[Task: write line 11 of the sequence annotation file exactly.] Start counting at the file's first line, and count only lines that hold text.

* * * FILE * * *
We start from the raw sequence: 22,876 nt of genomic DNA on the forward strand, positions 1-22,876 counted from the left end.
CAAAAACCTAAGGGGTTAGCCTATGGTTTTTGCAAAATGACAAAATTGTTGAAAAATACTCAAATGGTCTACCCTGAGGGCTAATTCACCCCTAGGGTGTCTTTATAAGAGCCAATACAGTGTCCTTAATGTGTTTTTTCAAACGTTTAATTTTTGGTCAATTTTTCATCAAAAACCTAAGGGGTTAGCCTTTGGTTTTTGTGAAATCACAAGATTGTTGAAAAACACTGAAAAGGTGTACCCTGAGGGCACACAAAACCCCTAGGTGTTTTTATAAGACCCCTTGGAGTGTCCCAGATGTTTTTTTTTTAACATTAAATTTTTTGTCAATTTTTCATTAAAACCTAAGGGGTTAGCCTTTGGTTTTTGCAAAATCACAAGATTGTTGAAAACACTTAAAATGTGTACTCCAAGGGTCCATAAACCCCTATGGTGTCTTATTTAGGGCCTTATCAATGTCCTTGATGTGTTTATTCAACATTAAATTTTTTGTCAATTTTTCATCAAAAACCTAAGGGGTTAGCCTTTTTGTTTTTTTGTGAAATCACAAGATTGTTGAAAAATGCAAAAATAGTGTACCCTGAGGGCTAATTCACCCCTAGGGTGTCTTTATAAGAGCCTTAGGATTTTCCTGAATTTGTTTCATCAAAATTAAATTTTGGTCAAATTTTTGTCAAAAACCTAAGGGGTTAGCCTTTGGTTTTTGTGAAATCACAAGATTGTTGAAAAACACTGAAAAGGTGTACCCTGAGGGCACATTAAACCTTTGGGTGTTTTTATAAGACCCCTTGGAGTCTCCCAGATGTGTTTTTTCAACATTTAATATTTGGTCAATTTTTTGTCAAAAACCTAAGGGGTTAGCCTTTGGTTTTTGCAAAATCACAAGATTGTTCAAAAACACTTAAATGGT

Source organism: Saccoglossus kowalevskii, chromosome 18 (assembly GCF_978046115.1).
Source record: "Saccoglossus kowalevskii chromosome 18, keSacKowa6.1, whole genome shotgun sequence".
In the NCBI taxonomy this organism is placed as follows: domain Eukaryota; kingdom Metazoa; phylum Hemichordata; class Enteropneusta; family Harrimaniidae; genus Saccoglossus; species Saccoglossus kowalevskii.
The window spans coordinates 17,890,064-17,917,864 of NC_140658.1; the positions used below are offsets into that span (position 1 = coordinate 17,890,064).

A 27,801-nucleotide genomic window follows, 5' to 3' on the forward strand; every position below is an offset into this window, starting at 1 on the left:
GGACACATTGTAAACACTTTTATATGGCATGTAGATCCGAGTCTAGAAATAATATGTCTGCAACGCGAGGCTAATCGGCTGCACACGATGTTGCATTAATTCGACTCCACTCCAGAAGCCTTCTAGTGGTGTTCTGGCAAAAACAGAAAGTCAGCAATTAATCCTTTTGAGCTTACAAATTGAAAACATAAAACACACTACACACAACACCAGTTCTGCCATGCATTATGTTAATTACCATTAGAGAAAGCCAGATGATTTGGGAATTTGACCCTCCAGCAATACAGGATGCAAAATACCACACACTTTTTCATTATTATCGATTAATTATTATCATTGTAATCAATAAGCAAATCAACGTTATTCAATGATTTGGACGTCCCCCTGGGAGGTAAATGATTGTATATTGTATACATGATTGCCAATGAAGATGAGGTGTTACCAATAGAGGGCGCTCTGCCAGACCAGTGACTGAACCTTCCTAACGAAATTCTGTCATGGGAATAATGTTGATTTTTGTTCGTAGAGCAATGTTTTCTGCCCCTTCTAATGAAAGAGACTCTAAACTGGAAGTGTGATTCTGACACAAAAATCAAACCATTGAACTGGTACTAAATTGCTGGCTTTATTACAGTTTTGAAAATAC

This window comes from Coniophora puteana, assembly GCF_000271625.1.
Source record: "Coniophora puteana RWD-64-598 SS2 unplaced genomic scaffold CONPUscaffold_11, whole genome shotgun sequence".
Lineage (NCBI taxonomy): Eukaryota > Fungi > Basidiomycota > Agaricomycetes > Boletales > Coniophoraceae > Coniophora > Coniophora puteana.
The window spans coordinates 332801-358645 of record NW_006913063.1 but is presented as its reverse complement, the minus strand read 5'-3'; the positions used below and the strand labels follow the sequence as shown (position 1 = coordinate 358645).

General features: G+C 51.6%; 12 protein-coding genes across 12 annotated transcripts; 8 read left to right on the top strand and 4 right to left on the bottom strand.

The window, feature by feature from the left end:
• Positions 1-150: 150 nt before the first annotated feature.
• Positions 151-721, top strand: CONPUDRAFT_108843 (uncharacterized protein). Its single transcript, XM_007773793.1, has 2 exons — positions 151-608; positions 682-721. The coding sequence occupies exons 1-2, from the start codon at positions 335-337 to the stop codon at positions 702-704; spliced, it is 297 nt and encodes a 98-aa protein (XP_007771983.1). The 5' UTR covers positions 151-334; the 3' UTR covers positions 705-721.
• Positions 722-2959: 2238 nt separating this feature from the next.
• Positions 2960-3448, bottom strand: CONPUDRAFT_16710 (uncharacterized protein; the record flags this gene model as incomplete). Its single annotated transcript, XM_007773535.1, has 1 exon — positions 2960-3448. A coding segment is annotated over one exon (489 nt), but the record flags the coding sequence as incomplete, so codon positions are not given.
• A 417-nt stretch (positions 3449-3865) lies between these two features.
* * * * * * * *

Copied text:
Lineage (NCBI taxonomy): Eukaryota > Fungi > Basidiomycota > Agaricomycetes > Boletales > Coniophoraceae > Coniophora > Coniophora puteana.